Ma Rainey’s Black Bottom
At the start of Ma Rainey’s Black Bottom, Ma’s piano player, Toledo, played by Glynn Turman, is walking down the street carrying a newspaper — the Black-owned Chicago Defender — under his arm. Soon after, Toledo is in a recording studio rehearsal room, leaning against the piano, reading that paper. When his bandmates draw him into a boisterous debate, Toledo folds the paper up under his arm with the fluid grace of a man who makes the newsstand his first stop each morning.
A man of music and language and history itself, Toledo has theories he’s anxious to share. The young horn player, Levee, played by Chadwick Boseman, has theories, too, and they worry Toledo. When Levee begins to sing the praises of having a good time, Toledo counters that a Black man must live for more than momentary pleasure, and for more than himself. Toledo makes his point, but he goes on for so long that Levee waves him off, a kid dismissing an overexcited old man.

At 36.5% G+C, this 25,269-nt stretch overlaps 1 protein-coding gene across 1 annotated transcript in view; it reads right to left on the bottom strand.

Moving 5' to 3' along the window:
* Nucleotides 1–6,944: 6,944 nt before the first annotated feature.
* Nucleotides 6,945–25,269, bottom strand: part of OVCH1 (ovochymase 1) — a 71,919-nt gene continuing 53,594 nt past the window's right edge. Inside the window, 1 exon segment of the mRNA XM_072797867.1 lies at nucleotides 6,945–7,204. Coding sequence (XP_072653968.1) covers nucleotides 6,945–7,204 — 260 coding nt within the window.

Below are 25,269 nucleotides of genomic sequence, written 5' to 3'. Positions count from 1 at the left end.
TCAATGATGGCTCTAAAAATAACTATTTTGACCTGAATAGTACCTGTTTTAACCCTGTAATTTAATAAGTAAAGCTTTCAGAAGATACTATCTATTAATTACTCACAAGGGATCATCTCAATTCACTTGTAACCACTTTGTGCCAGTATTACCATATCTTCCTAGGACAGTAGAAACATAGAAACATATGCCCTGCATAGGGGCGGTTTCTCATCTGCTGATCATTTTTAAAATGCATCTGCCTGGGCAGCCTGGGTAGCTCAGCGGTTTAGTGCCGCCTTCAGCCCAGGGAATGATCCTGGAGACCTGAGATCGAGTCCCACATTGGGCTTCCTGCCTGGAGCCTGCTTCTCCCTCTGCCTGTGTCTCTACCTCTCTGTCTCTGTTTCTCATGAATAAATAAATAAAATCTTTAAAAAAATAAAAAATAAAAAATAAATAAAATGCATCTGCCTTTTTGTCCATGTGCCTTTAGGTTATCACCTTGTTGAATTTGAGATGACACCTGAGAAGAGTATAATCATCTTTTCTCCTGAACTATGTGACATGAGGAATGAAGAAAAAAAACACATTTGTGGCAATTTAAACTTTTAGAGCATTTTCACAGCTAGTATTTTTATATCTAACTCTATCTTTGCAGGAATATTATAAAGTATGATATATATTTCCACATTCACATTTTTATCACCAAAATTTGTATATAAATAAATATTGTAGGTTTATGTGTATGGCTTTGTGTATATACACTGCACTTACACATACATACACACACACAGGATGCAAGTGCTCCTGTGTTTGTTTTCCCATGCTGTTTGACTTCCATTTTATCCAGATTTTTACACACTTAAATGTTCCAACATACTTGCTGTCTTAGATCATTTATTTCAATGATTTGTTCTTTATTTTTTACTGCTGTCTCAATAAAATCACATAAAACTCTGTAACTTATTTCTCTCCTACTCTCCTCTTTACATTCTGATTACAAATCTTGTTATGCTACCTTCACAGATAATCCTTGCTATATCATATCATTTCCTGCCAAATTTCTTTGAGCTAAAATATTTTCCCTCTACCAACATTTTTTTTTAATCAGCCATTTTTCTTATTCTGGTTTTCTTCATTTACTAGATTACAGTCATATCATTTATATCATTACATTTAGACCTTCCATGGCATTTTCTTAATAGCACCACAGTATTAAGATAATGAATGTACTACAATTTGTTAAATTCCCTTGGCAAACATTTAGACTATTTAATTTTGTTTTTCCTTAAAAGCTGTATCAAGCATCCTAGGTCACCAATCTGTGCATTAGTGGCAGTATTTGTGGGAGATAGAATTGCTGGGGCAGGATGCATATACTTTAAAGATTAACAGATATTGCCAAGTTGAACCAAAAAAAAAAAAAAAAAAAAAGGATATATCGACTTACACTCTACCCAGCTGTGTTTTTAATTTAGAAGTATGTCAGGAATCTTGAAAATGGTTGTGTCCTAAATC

Toledo is crushed. As Levee walks away, the piano player’s eyes shine with pain. His lips press tight, and his head shakes slightly, not in anger toward Levee, but in self-reproach. Toledo, Glynn Turman allows us to see, wanted so badly to get through to Levee, to save him from himself.
All that reading, Turman suggests with the smallest of gestures (the character actor’s art) — Toledo’s really been doing it for Levee.
And for all the Levees.
— Chuck Wilson